# Mass Units

### Kilogram

The kilogram (kg) is the SI base unit of mass (m). A kilogram was originally defined as being the mass of one litre of water. The more modern version of this definition agrees with this original definition within 30 parts per million [1].

A good way to visualize kilograms is to look at it in terms of water. Since litres can be considered in terms of metres cubed, kilograms of water can be compared to litres or metres cubed to better visualize quantity. For example, 1000 kilograms of water would fit in a 1 metre cubed volume or 1 kilogram of water would fit in a 0.001 metre cubed volume. Now consider an Olympic size swimming pool, about 25 metres by 50 metres, that has a depth of 0.8 metres. That volume, which is equal to 1000 metres cubed, would hold 1,000,000 kilograms of water [2].

[3]

Since the kilogram already has a prefix as part of its name, SI prefixes are concatenated with the unit gram instead. For instance, one-millionth of a kilogram is 1 milligram, not 1 microgram. The kilogram is a widely used measurement in science, engineering and commerce world wide [1].

### Kilogram per Cubic Metre

The kilogram per cubic metre (kg/m^{3}) is a SI derived unit used for measuring density (ρ). The kilogram per cubic metre is already written in SI base units [4].

Given that density is a ratio of mass to volume, the quantitative value of kilograms per cubic metre will be constant for a material in constant pressure and temperature no matter how much of the material there is [5]. An example of this would be iron. The density of iron, near room temperature and at atmospheric pressure, is about 7874 kg/m^{3} [6]. Another example would be copper which, under the same conditions, has a density of 8960 kg/m^{3} [6].

### Mole

The mole is a SI base unit of amount of substance. One mole is define as being 6.022·10^{23} particles, which can be atoms, molecules, ions or electrons [7].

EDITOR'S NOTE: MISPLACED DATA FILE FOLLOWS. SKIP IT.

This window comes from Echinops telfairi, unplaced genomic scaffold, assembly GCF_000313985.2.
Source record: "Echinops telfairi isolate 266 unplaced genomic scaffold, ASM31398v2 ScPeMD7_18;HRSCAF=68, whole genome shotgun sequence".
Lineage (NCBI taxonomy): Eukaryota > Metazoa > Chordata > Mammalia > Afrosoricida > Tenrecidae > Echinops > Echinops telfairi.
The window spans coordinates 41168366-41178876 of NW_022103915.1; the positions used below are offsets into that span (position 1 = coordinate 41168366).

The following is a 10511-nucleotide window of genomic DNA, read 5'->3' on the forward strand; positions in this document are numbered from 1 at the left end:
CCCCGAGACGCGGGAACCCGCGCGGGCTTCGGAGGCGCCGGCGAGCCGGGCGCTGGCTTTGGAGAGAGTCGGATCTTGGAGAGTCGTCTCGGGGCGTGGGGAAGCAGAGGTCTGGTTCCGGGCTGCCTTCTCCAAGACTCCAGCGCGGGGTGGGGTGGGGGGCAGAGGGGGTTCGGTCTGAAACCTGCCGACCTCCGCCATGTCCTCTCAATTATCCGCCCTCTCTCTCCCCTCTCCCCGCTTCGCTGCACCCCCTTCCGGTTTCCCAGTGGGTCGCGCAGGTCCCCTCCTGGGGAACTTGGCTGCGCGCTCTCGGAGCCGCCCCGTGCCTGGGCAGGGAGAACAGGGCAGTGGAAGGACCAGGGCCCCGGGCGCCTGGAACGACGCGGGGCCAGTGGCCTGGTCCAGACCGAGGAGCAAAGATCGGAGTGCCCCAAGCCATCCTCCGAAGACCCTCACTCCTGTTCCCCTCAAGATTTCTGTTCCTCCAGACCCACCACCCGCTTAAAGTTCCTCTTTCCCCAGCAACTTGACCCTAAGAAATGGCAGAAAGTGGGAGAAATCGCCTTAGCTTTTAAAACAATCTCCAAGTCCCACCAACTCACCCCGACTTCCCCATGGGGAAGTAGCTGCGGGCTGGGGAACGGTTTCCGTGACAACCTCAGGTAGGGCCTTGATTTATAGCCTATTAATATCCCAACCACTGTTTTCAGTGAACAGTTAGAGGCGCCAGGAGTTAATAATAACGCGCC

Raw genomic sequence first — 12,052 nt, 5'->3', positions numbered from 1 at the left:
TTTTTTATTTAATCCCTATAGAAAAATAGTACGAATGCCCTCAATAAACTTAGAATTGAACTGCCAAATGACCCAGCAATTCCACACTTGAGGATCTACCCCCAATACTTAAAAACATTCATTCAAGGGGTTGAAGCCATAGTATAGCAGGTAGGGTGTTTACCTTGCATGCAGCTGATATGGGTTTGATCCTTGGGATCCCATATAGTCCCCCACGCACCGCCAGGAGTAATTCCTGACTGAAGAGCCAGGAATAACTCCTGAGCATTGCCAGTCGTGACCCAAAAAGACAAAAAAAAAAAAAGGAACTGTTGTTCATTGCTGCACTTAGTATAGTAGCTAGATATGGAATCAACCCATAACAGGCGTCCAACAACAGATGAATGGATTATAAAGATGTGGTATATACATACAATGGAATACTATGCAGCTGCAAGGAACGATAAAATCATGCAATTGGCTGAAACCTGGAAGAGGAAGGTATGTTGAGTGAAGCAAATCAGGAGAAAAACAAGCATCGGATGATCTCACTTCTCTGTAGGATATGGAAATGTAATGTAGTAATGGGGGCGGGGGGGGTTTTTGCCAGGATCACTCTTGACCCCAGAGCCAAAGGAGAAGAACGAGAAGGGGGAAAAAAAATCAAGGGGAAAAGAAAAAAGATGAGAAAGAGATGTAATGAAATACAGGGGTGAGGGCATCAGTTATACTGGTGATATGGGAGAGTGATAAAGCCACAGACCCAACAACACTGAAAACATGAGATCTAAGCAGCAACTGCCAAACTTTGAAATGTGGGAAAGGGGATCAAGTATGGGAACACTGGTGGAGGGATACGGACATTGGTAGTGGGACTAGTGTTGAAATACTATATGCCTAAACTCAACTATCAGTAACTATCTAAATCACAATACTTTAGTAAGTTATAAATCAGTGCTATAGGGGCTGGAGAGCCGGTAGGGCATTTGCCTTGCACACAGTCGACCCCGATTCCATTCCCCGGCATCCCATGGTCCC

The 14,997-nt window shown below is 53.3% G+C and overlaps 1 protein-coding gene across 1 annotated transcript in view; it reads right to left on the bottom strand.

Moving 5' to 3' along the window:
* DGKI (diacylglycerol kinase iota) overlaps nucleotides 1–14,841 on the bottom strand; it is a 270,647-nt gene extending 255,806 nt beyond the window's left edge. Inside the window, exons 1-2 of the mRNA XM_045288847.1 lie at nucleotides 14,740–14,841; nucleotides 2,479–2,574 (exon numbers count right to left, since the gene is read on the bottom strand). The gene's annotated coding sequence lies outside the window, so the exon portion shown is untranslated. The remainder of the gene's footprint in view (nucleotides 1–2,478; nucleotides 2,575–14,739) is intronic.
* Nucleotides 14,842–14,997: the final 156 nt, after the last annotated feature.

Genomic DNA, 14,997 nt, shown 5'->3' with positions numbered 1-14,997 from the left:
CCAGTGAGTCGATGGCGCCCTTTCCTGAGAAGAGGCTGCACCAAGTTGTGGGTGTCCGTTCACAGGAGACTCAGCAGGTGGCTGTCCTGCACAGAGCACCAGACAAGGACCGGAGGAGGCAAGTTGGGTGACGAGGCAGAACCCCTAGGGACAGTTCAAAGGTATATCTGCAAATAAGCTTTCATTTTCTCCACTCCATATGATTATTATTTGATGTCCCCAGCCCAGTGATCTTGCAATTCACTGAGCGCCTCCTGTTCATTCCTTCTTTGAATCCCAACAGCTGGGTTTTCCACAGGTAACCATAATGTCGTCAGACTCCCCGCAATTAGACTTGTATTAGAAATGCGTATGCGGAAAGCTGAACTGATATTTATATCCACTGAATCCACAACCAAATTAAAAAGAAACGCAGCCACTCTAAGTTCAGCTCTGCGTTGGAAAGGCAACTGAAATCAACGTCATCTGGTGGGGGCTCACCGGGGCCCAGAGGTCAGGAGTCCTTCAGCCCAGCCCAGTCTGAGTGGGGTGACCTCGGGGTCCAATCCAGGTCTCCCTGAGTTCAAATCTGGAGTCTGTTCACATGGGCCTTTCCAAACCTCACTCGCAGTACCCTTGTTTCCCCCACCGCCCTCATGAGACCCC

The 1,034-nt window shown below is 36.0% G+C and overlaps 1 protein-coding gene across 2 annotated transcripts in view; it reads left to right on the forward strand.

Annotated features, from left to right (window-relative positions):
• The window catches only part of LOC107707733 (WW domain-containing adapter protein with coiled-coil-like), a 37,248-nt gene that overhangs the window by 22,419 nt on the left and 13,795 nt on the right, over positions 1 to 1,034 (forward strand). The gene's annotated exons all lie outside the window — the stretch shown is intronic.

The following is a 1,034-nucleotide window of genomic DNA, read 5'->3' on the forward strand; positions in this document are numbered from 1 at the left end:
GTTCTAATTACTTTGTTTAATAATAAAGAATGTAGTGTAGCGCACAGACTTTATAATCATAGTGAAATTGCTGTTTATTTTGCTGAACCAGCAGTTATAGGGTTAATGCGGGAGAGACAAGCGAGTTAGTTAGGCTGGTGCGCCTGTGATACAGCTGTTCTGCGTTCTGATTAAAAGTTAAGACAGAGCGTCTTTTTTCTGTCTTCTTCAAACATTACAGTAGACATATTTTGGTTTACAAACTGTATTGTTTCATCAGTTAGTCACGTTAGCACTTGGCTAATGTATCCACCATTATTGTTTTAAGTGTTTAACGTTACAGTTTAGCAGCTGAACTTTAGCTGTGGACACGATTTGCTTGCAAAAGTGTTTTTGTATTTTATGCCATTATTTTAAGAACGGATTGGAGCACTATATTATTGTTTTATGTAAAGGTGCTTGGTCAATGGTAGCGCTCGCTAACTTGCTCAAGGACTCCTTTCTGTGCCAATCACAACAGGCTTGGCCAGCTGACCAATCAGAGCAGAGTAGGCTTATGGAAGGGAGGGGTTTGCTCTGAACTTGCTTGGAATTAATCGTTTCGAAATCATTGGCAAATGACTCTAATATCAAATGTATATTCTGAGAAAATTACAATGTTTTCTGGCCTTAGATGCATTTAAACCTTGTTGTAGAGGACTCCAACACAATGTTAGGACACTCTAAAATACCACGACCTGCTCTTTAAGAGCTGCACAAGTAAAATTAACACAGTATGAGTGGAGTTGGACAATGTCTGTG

The mole is used in chemistry as a way to conveniently express amounts of reactants and products in chemical reactions. As an example, the chemical equation 2H_{2}+O_{2} → 2H_{2}O can be interpreted to mean that for 2 mol of dihydrogen and 1 mol dioxygen, 2 mols of water will form [7].

### Mole per Cubic Metre

The mole per cubic metre is a SI derived unit for measuring amount-of-substance concentration. It expresses the number of atoms of a substance per unit of volume [8].

Since one mole is approximately 6.022·10^{23}, 1 mol/m^{3} represents 6.022·10^{23} atoms of substance in one cubic metre of space [8].

**References**

[1] “Kilogram,” *Wikipedia*, 06-Aug-2021. [Online]. Available: https://en.wikipedia.org/wiki/Kilogram. [Accessed: 11-Aug-2021].

[2] “How to visualise a 1 million kg? What on earth is this heavy,” *Quora*. [Online]. Available: https://www.quora.com/How-do-I-visualise-a-1-million-kg-What-on-Earth-is-this-heavy. [Accessed: 11-Aug-2021].

[3] L. H. Taylor, “How big is an olympic-size pool?,” *LiveAbout*. [Online]. Available: https://www.liveabout.com/how-big-is-olympic-size-pool-2737098. [Accessed: 11-Aug-2021].

[4] “Kilogram per cubic metre,” *Wikipedia*, 17-Mar-2020. [Online]. Available: https://en.wikipedia.org/wiki/Kilogram_per_cubic_metre. [Accessed: 13-Aug-2021].

[5] “Density,” *Wikipedia*, 11-Jul-2021. [Online]. Available: https://en.wikipedia.org/wiki/Density. [Accessed: 13-Aug-2021].

[6] “Density of ELEMENTS CHART,” *Density of Elements Chart – Angstrom Sciences Elements Density Table*. [Online]. Available: https://www.angstromsciences.com/density-elements-chart. [Accessed: 13-Aug-2021].

[7] “Mole (unit),” *Wikipedia*, 28-Jun-2021. [Online]. Available: https://en.wikipedia.org/wiki/Mole_(unit). [Accessed: 13-Aug-2021].

[8] T. T. Contributor, “What is mole per meter cubed (avogadro constant)? - definition from whatis.com,” *WhatIs.com*, 24-Mar-2011. [Online]. Available: https://whatis.techtarget.com/definition/mole-per-meter-cubed-Avogadro-constant. [Accessed: 13-Aug-2021].

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Mayurakhi Khan | 1021 days ago |

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